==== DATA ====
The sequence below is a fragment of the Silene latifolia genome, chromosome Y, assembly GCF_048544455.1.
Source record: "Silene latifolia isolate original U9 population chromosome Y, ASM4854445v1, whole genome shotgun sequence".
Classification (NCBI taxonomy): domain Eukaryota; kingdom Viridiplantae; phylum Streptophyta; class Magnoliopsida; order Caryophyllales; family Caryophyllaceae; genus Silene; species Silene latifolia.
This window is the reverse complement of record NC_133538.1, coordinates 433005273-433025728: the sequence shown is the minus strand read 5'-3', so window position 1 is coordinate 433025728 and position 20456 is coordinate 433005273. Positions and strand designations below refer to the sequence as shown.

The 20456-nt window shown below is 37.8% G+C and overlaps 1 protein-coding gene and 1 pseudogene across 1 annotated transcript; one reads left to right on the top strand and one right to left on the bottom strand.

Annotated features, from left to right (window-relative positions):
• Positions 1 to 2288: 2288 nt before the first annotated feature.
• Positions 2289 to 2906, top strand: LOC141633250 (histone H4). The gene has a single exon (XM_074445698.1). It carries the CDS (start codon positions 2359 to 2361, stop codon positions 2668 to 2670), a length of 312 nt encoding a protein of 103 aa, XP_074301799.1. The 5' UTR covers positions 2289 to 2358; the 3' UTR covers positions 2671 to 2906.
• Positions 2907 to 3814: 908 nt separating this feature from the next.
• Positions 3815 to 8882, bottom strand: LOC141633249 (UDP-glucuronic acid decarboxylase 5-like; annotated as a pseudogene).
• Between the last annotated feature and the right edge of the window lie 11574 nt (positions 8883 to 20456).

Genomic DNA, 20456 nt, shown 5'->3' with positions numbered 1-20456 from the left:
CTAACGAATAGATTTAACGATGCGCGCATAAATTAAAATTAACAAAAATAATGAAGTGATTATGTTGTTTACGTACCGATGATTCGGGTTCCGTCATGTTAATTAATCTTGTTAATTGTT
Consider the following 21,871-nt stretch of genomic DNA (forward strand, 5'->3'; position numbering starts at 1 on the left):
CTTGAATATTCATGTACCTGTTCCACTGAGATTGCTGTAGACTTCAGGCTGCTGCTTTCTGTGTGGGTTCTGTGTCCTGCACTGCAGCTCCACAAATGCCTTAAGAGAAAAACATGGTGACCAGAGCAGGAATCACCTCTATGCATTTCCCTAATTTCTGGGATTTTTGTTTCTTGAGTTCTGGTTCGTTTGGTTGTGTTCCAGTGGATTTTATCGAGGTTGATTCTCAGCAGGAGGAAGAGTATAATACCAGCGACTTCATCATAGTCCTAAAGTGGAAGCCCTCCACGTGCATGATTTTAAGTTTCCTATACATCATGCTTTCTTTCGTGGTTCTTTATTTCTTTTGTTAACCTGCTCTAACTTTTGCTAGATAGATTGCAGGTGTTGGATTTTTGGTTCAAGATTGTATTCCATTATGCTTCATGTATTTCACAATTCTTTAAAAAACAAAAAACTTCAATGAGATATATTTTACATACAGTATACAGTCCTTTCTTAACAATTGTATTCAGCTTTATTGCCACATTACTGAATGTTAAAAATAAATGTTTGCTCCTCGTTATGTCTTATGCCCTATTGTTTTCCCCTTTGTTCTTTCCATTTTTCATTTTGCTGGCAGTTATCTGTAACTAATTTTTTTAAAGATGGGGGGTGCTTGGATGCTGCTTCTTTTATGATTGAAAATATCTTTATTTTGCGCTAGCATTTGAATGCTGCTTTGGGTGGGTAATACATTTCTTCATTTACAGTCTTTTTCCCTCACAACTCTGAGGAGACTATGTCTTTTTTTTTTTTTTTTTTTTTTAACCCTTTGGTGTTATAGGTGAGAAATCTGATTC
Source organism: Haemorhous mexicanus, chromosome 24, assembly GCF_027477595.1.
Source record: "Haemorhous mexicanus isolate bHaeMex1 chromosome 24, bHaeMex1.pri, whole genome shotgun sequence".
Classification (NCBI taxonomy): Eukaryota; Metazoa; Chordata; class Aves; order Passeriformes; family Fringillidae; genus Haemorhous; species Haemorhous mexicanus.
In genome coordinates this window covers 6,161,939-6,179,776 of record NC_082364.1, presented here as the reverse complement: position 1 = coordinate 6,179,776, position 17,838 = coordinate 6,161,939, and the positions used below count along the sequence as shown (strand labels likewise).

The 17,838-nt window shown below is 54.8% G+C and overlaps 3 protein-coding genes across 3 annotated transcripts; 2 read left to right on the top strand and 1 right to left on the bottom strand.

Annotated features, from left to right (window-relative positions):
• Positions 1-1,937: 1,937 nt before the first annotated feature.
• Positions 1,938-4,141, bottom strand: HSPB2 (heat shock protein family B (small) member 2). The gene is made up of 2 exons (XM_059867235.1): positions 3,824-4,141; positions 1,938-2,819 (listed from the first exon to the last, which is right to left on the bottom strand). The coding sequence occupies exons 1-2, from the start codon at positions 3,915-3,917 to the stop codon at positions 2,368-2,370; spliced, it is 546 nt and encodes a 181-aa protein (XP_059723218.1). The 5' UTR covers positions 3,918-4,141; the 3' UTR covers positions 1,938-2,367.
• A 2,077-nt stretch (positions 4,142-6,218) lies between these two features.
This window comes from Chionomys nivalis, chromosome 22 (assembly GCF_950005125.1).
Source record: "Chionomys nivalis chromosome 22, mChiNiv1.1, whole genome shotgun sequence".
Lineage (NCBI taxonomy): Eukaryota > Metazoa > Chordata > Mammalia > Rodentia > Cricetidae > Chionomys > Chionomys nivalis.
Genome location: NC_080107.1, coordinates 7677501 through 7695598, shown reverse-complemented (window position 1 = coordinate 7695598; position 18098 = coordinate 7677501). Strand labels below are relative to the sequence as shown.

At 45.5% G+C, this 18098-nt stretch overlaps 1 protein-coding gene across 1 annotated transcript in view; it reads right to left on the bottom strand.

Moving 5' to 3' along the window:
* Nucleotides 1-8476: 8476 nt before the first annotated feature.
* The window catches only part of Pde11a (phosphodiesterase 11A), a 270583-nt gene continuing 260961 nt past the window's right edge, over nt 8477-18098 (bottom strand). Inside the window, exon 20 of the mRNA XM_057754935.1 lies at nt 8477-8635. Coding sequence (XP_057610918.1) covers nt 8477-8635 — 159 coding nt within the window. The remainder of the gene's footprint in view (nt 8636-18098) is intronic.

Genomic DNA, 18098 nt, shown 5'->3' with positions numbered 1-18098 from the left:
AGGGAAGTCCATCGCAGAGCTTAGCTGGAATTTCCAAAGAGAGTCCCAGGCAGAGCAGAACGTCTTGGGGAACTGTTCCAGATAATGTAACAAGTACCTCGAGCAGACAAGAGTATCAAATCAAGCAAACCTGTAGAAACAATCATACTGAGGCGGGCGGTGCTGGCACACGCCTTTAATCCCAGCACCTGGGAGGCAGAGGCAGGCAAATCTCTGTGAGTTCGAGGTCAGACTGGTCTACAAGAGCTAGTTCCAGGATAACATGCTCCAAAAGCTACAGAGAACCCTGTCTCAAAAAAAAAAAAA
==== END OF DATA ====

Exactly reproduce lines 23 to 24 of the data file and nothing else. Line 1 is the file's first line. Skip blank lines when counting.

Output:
• Positions 1,938-4,141, bottom strand: HSPB2 (heat shock protein family B (small) member 2). The gene is made up of 2 exons (XM_059867235.1): positions 3,824-4,141; positions 1,938-2,819 (listed from the first exon to the last, which is right to left on the bottom strand). The coding sequence occupies exons 1-2, from the start codon at positions 3,915-3,917 to the stop codon at positions 2,368-2,370; spliced, it is 546 nt and encodes a 181-aa protein (XP_059723218.1). The 5' UTR covers positions 3,918-4,141; the 3' UTR covers positions 1,938-2,367.
• A 2,077-nt stretch (positions 4,142-6,218) lies between these two features.